In Namibia, the term “struggle kids” is used to refer to youths and children born in exile under the care of the liberation movement, now the ruling party; Children who are of the liberation struggle. For almost five years now, ‘the Children of the Liberation Struggle’ have petitioned the government on to their rights and needs. This has caused a raging debate in Namibia.

Recently in Zambezi region, the Simon Mutumba Training Centre convocated about 243 “struggle kids” who have concluded a seven-months civic and vocational training.

The Secretary to Cabinet George Simataa was represented by the poverty eradication permanent secretary I-Ben Nashandi, who read out his speech at the graduation. According to the letter, he said “I call upon those children of the liberation struggle at the Ndilimani camp outside Windhoek to demobilize and join hands with government to assist them. Government has announced on several occasions that it is not going to deal with them while they are camped at various places in the country,”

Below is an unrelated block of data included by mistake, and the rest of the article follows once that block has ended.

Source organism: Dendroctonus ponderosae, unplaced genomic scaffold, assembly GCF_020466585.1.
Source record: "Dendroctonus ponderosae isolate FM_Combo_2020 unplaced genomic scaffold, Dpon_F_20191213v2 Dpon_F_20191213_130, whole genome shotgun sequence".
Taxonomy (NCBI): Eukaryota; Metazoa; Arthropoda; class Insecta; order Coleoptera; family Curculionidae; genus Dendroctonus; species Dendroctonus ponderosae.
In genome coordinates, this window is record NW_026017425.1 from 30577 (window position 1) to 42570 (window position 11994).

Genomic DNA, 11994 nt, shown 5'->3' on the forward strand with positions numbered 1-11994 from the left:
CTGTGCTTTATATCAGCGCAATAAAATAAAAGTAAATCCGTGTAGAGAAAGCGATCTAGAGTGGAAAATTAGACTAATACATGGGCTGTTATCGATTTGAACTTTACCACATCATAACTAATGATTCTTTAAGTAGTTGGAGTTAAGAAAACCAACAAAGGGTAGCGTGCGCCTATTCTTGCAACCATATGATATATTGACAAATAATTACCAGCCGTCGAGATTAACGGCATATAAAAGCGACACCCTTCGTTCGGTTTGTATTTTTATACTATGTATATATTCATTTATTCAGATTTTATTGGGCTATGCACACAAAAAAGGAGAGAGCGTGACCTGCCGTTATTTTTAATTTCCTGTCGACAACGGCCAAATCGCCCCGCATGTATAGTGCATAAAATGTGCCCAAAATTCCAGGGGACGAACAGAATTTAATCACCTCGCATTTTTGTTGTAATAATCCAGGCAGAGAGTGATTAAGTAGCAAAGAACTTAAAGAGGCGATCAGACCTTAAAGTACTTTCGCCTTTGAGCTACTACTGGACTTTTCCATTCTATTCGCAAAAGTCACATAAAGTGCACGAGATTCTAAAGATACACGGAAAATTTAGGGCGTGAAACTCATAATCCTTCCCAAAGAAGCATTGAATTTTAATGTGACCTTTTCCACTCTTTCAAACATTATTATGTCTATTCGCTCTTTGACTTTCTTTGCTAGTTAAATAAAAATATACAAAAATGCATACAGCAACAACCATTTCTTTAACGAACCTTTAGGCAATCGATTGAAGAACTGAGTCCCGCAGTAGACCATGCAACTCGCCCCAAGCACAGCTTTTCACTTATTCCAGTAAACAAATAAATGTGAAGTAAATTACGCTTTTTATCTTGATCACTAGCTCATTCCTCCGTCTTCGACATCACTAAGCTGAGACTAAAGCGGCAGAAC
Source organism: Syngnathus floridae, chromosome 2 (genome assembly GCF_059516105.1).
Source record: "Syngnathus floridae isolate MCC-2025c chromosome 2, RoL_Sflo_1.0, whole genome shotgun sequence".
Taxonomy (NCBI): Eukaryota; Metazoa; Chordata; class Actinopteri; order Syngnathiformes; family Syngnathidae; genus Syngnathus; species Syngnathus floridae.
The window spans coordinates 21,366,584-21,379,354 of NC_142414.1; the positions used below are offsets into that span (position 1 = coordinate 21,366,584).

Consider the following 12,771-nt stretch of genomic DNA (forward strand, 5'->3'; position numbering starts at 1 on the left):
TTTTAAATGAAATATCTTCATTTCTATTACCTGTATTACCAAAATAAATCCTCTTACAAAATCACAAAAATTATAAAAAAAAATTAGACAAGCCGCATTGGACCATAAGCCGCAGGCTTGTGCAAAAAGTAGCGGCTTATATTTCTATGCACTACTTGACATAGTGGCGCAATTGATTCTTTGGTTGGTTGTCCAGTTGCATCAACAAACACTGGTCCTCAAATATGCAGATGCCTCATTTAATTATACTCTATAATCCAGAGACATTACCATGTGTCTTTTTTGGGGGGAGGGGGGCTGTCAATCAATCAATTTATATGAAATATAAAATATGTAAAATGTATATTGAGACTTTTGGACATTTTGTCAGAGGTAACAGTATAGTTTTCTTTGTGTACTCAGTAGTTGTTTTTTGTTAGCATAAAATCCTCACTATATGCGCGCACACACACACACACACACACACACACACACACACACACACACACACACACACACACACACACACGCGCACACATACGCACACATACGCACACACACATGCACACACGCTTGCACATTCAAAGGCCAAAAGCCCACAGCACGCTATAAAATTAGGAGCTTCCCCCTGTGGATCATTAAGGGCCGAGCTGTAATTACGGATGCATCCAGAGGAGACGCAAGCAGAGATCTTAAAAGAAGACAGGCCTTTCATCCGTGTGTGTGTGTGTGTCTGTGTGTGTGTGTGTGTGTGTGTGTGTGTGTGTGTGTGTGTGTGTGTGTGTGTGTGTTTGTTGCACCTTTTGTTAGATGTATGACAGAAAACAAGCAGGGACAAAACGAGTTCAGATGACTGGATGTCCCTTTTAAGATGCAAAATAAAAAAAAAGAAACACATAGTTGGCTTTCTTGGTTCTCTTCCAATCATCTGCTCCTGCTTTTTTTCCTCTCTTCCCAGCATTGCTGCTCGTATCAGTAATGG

To encourage these fresh graduates the government has provided jobs at various government institutions which they are expected to start working from 1 July 2017.

“You may recall that government gave the understanding to assist you in finding jobs upon the completion of your training here at Simon Mutumba, which is the commencement of your academic life. The government has honored that promise, and all of you will receive your appointment letters today,” Simataa said.

Deputy Youth Minister Agnes Tjongarero said the involvement of the “struggle kids will help to decrease the unemployment rate amongst youth.

“It was deemed necessary to impart skills to equip the young people for the job market and to expose them to life’s norms and work ethics.

“In this context, a training program was conceived covering two components, namely civic training, and skills training. Civic training is a premeditated process deliberately intended to position you to face challenges head-on throughout your lives,” she noted.